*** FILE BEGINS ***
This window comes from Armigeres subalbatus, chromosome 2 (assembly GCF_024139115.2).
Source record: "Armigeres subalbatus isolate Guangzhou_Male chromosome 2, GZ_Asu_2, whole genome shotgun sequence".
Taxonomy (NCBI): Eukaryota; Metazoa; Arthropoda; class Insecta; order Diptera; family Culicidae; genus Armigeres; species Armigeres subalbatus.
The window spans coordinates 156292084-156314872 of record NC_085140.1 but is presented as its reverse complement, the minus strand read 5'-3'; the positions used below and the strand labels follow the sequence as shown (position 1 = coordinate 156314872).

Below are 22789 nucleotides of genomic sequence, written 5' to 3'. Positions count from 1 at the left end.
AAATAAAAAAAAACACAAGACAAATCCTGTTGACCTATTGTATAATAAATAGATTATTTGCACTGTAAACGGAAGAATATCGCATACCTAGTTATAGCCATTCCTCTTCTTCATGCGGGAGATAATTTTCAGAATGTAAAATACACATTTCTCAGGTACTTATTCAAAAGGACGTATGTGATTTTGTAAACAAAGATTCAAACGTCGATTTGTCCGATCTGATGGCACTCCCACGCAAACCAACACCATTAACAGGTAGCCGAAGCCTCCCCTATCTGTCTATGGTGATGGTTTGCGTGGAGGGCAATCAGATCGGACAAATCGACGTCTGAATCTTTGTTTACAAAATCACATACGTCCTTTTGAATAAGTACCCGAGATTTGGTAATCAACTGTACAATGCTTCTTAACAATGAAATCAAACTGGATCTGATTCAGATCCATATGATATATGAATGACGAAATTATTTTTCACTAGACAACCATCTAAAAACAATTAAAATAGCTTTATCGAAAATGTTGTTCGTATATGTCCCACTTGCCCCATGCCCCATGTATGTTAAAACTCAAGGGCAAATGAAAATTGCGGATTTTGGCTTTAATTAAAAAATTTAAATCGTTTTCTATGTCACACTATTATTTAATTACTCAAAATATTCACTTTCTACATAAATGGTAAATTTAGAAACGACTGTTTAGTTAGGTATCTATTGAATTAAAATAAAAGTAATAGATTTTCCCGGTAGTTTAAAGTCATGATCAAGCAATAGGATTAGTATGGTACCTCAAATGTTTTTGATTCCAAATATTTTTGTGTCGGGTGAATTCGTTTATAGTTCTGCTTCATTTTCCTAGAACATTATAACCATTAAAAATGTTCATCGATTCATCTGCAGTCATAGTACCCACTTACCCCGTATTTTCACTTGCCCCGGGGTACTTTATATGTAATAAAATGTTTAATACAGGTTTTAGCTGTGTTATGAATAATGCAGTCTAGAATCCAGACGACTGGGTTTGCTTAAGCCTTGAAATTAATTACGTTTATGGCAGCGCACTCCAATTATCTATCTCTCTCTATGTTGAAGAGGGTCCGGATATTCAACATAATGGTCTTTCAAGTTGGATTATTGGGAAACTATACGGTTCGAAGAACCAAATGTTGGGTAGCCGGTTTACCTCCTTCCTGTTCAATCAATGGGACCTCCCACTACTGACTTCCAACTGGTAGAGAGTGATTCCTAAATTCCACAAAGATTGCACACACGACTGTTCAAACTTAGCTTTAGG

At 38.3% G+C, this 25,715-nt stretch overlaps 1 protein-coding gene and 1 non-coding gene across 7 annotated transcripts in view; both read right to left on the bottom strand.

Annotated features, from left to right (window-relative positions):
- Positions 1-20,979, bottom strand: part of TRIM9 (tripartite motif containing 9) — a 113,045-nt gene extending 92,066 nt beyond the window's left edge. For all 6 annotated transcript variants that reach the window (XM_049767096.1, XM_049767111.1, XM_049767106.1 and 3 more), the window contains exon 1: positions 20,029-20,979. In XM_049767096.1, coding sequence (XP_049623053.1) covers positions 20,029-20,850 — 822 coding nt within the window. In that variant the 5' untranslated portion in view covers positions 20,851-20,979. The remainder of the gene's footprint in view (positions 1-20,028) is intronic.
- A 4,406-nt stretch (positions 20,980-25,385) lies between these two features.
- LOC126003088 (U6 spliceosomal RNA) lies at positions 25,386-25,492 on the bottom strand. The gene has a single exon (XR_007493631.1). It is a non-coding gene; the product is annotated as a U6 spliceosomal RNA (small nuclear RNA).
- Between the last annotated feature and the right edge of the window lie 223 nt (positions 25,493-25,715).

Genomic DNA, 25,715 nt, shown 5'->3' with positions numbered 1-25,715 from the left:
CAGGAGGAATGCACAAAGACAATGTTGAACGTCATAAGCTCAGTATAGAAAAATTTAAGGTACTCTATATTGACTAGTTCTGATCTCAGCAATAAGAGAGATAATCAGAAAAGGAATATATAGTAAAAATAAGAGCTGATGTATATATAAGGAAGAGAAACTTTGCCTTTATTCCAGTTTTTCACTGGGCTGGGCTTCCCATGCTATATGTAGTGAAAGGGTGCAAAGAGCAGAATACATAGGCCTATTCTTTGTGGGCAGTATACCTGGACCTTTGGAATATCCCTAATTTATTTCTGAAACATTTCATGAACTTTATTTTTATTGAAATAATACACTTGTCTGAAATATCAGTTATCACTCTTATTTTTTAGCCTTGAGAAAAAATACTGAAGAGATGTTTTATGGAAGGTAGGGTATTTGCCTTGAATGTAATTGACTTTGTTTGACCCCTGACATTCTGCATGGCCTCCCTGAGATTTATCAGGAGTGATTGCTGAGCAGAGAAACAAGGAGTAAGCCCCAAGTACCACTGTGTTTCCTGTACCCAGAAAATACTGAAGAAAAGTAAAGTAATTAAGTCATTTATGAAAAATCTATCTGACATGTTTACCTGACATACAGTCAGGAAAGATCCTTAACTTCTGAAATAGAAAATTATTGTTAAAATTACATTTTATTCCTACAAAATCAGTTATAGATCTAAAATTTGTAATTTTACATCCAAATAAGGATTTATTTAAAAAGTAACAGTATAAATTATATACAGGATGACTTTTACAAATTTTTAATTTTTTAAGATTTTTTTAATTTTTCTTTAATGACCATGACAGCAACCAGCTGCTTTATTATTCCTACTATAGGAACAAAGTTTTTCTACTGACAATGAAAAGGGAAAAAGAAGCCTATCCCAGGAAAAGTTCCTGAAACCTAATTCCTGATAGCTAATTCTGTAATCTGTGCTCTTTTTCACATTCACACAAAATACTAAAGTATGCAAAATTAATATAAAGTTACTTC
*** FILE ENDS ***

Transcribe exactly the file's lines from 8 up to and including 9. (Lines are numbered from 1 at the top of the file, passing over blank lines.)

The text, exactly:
Annotated features, from left to right (window-relative positions):
- Positions 1-20,979, bottom strand: part of TRIM9 (tripartite motif containing 9) — a 113,045-nt gene extending 92,066 nt beyond the window's left edge. For all 6 annotated transcript variants that reach the window (XM_049767096.1, XM_049767111.1, XM_049767106.1 and 3 more), the window contains exon 1: positions 20,029-20,979. In XM_049767096.1, coding sequence (XP_049623053.1) covers positions 20,029-20,850 — 822 coding nt within the window. In that variant the 5' untranslated portion in view covers positions 20,851-20,979. The remainder of the gene's footprint in view (positions 1-20,028) is intronic.